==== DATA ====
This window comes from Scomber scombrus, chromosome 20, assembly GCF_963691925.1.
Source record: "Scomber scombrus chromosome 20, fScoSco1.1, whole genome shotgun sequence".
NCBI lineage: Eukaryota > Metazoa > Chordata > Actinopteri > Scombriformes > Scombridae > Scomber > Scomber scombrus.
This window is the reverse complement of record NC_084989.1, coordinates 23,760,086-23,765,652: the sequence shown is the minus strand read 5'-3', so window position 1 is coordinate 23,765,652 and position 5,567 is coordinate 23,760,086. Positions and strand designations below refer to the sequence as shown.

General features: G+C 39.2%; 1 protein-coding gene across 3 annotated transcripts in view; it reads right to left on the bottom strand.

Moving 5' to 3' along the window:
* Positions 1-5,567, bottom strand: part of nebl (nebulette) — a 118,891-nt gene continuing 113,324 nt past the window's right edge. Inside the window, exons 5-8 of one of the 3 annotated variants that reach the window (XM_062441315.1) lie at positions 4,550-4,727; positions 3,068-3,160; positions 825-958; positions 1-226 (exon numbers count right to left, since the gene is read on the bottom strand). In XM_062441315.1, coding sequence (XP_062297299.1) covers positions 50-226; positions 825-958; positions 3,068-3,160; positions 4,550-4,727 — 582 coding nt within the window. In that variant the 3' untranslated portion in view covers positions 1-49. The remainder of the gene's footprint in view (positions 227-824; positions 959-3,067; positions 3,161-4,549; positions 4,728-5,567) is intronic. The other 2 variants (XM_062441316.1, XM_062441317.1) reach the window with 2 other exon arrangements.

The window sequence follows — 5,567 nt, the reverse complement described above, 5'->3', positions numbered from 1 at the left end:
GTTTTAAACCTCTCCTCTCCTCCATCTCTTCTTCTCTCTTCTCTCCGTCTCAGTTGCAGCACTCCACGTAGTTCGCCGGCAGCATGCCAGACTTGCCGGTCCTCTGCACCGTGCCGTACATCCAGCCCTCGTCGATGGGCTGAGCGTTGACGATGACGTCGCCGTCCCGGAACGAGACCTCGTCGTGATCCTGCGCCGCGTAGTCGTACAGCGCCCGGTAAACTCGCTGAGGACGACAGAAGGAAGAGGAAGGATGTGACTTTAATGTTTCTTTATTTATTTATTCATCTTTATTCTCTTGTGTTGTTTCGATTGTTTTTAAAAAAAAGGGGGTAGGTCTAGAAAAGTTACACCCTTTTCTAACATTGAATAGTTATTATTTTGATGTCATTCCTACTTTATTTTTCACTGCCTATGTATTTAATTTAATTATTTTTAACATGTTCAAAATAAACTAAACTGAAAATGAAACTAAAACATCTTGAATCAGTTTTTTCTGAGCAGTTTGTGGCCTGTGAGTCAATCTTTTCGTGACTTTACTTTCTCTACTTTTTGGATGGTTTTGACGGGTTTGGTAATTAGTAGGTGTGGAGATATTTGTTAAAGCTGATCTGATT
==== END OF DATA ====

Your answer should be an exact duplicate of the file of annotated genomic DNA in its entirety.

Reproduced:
This window comes from Scomber scombrus, chromosome 20, assembly GCF_963691925.1.
Source record: "Scomber scombrus chromosome 20, fScoSco1.1, whole genome shotgun sequence".
NCBI lineage: Eukaryota > Metazoa > Chordata > Actinopteri > Scombriformes > Scombridae > Scomber > Scomber scombrus.
This window is the reverse complement of record NC_084989.1, coordinates 23,760,086-23,765,652: the sequence shown is the minus strand read 5'-3', so window position 1 is coordinate 23,765,652 and position 5,567 is coordinate 23,760,086. Positions and strand designations below refer to the sequence as shown.

General features: G+C 39.2%; 1 protein-coding gene across 3 annotated transcripts in view; it reads right to left on the bottom strand.

Moving 5' to 3' along the window:
* Positions 1-5,567, bottom strand: part of nebl (nebulette) — a 118,891-nt gene continuing 113,324 nt past the window's right edge. Inside the window, exons 5-8 of one of the 3 annotated variants that reach the window (XM_062441315.1) lie at positions 4,550-4,727; positions 3,068-3,160; positions 825-958; positions 1-226 (exon numbers count right to left, since the gene is read on the bottom strand). In XM_062441315.1, coding sequence (XP_062297299.1) covers positions 50-226; positions 825-958; positions 3,068-3,160; positions 4,550-4,727 — 582 coding nt within the window. In that variant the 3' untranslated portion in view covers positions 1-49. The remainder of the gene's footprint in view (positions 227-824; positions 959-3,067; positions 3,161-4,549; positions 4,728-5,567) is intronic. The other 2 variants (XM_062441316.1, XM_062441317.1) reach the window with 2 other exon arrangements.

The window sequence follows — 5,567 nt, the reverse complement described above, 5'->3', positions numbered from 1 at the left end:
GTTTTAAACCTCTCCTCTCCTCCATCTCTTCTTCTCTCTTCTCTCCGTCTCAGTTGCAGCACTCCACGTAGTTCGCCGGCAGCATGCCAGACTTGCCGGTCCTCTGCACCGTGCCGTACATCCAGCCCTCGTCGATGGGCTGAGCGTTGACGATGACGTCGCCGTCCCGGAACGAGACCTCGTCGTGATCCTGCGCCGCGTAGTCGTACAGCGCCCGGTAAACTCGCTGAGGACGACAGAAGGAAGAGGAAGGATGTGACTTTAATGTTTCTTTATTTATTTATTCATCTTTATTCTCTTGTGTTGTTTCGATTGTTTTTAAAAAAAAGGGGGTAGGTCTAGAAAAGTTACACCCTTTTCTAACATTGAATAGTTATTATTTTGATGTCATTCCTACTTTATTTTTCACTGCCTATGTATTTAATTTAATTATTTTTAACATGTTCAAAATAAACTAAACTGAAAATGAAACTAAAACATCTTGAATCAGTTTTTTCTGAGCAGTTTGTGGCCTGTGAGTCAATCTTTTCGTGACTTTACTTTCTCTACTTTTTGGATGGTTTTGACGGGTTTGGTAATTAGTAGGTGTGGAGATATTTGTTAAAGCTGATCTGATT